COOLANT REPLACEMENT

The following information was provided by Joe Brown.  This details the procedure to change the coolant in the Cummins ISB engine.

The Freightliner RV recreational chassis maintenance manual tells you to remove the radiator cap when the engine is cold, then run the engine until the upper hose is hot.  I chose to run the engine just a short time so as not to have to drain scalding water.  I chose to remove the 2" coolant hose from the front of the transmission cooler reservoir.  The transmission cooler reservoir is on the curb side and can be reached by opening the LP gas compartment on the '99 36T.  If your LP gas compartment is not the next to last compartment, you will have to crawl under the coach. It appears to be the low point in the cooling system, and drains the system very nicely.   You'll need a container that will hold at least 10 gallons of coolant.  I used a large mixing tray that I purchased at Home Depot.  The overflow bottle is attached to the radiator bracket with two bolts.  You can remove the bolts, dump the overflow bottle, rinse with a garden hose, and reinstall the bottle with the two bolts, without having to disconnect the overflow hoses.

After the system drains completely, push the coolant hose back onto the transmission cooler. There is no need to tighten the clamp while flushing the system.  The hose will stay in place if the system isn't pressurized.  Don't forget to replace the hose and tighten the clamp after the last flush, before adding coolant.

Our rig has a decal on the surge tank (the tank mounted above the radiator with the radiator fill neck and cap ). This decal has better detail than the maintenance manual for filling the system.  I practiced this procedure a few times while flushing the system with fresh water, prior to filling with coolant. The practice was so I wouldn't waste too much coolant when refilling with the real stuff.  Just in case your rig doesn't have a decal, I've copied it below.  My comments are in parenthesis.

  1. Close the heater loop inlet gate valve at the rear of the engine block and the heater loop outlet gate valve at the inside rear left hand (street side) frame rail.  (The easiest way to reach the heater loop inlet gate valve is from inside the coach.  Raise the engine cover under the bed.  The gate valve is slightly under the floor of the coach at the foot of the bed.)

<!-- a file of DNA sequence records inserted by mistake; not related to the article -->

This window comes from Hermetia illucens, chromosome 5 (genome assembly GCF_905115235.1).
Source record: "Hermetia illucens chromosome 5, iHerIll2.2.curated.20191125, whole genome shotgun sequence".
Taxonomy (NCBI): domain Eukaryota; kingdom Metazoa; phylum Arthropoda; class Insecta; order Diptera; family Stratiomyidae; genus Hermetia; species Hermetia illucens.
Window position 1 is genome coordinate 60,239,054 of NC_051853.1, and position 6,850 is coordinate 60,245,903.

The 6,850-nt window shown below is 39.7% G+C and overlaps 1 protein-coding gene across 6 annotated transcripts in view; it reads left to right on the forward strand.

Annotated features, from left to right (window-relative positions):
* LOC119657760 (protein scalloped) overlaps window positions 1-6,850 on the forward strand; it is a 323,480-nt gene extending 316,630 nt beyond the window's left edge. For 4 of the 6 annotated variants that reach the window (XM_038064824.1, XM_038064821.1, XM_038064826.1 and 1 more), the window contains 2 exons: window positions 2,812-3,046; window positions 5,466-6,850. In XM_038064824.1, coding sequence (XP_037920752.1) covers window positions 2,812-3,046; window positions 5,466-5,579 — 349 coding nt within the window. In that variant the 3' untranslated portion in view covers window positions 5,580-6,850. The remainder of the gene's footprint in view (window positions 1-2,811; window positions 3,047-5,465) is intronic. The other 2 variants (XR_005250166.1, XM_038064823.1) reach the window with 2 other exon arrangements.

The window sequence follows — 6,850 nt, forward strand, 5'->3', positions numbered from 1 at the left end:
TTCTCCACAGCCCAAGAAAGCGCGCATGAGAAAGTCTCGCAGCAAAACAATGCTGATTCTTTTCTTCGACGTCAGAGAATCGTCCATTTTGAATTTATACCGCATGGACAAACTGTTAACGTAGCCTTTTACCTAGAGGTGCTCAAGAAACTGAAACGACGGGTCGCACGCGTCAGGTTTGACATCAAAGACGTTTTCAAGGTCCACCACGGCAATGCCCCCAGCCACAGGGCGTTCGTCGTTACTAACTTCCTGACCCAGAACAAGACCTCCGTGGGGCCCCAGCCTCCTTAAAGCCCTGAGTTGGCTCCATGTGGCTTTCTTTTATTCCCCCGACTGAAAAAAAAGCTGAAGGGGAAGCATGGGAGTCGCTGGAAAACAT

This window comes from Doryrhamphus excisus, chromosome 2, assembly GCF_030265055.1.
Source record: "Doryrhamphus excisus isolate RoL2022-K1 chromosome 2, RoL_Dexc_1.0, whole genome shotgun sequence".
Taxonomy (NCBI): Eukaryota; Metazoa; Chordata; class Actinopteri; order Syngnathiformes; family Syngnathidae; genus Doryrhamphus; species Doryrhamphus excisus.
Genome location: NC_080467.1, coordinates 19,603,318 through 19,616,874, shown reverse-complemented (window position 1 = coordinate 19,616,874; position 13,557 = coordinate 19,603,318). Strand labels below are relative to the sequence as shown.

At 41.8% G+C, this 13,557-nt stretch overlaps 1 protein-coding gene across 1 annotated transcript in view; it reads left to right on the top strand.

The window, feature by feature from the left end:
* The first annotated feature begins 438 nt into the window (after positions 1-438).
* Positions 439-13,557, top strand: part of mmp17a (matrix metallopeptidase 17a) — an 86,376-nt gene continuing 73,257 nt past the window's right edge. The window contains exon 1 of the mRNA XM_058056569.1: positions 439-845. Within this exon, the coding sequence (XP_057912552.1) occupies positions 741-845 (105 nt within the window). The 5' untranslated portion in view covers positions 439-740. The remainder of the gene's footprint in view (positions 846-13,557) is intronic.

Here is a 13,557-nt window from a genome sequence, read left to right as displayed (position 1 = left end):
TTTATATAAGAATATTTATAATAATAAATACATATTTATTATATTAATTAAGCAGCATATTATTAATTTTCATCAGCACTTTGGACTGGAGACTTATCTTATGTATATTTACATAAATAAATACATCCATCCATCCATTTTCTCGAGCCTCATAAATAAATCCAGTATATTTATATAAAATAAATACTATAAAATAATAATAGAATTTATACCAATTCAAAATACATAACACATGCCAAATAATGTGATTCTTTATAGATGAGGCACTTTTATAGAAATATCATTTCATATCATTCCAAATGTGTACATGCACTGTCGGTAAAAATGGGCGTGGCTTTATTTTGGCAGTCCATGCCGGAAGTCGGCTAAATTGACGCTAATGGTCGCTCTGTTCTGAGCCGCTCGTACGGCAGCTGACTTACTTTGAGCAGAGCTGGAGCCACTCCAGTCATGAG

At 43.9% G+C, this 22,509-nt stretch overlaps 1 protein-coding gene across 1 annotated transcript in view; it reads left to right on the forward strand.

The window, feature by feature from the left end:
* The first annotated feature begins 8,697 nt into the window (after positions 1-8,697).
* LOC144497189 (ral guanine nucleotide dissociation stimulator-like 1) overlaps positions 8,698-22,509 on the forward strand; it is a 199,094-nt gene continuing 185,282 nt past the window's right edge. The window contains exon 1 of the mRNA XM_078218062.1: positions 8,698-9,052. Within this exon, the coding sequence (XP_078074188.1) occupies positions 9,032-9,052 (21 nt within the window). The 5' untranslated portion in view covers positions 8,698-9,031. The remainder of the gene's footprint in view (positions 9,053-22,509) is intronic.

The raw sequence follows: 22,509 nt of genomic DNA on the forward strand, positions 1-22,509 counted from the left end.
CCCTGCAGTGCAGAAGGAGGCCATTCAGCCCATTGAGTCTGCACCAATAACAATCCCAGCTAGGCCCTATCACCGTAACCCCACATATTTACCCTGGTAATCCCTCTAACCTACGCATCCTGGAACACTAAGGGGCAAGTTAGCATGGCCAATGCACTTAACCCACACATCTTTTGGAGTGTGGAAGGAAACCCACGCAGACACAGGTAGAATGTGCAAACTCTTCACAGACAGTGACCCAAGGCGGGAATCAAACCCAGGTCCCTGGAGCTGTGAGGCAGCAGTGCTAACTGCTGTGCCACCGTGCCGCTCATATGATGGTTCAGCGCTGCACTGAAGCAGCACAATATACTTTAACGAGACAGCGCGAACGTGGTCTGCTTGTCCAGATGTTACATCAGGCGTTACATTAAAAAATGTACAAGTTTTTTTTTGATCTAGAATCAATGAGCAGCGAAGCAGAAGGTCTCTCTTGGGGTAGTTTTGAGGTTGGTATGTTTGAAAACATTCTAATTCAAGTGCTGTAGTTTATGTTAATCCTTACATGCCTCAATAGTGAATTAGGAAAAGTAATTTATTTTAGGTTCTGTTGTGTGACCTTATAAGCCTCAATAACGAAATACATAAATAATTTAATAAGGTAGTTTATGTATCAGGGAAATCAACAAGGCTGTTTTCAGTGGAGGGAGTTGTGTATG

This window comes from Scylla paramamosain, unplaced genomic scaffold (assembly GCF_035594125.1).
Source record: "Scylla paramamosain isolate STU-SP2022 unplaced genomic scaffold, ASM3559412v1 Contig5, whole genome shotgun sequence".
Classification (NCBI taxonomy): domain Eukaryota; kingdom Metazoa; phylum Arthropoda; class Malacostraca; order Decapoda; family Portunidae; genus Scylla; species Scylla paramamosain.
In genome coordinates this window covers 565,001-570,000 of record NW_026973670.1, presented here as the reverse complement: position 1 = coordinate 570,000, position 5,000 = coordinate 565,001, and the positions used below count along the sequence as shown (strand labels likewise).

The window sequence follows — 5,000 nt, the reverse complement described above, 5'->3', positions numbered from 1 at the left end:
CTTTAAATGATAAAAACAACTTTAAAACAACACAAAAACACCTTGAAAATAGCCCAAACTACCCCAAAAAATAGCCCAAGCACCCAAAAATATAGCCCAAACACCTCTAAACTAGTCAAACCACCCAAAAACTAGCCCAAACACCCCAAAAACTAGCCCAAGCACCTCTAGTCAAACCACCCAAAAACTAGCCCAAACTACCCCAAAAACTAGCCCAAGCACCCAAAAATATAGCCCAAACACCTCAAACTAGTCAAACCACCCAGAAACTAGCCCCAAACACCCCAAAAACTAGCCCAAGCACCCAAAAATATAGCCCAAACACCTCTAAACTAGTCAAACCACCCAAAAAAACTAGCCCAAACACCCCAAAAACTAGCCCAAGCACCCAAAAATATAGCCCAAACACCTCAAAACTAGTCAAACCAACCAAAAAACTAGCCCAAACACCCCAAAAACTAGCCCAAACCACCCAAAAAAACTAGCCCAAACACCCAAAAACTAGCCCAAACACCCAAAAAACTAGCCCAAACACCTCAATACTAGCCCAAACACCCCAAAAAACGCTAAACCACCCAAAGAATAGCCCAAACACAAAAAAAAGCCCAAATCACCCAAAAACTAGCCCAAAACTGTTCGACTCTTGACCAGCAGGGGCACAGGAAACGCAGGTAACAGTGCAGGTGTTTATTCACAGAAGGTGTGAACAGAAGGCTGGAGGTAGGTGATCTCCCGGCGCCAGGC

2. Open the petcock valves at the side of the radiator surge tank, (1) (this one's on the street side, and easily seen when standing at the rear of coach). And the heater loop outlet (1). (This one's under the coach, inside the streetside frame rail, just ahead of the heater loop outlet gate valve).
  3. Fill the surge tank.  3.5 gallons per minute max.
  4. Start the engine and run at idle for 10 seconds.  Then run the engine at high idle for one minute. Then back to idle.  (Let the engine continue to idle thru the rest of the fill procedure.)
  5. Open the heater loop inlet gate valve.
  6. Close the petcock valve at the heater loop outlet when it begins to flow a steady stream of coolant.  Do not allow more than 1.5 quarts to escape.
  7. Open the heater loop outlet gate valve.
  8. Close the petcock at the radiator surge tank when it begins to flow a steady stream of coolant.  Do not allow more than 1.5 quarts to escape.
  9. Top off (refill) the surge tank.  (Replace the radiator cap.)

Steps 5 thru 8 are best performed with a helper. If you have a helper, you will not have to waste coolant.  I had my son turn on the heater loop inlet gate valve from inside the bedroom, while I caught the antifreeze being purged from the heater loop outlet petcock under the coach near the frame rail at the left rear.  Meanwhile, the petcock alongside the surge tank was cracked open, but I had a hose attached to it, and caught the coolant purging from it in a jug for reuse.

The book says not to let more than 1-1/2 quarts escape either petcock.  This would be very difficult without a helper to open the gate valve. At least, you'd have to be 10 times faster than I to open the valve from inside the bedroom, then run thru the coach, then around to the back, crawl under, and turn off the petcock.  You could easily waste a gallon or more from each petcock, and probably create a big air bubble in the system.

When our rig was new, I had to add coolant after each trip for the first 6 or 8 outings.  It's probably because of the air space in the surge tank above the filler neck.  The air must displace between one and two gallons of coolant.  The air is eventually purged through the overflow bottle and replaced by coolant.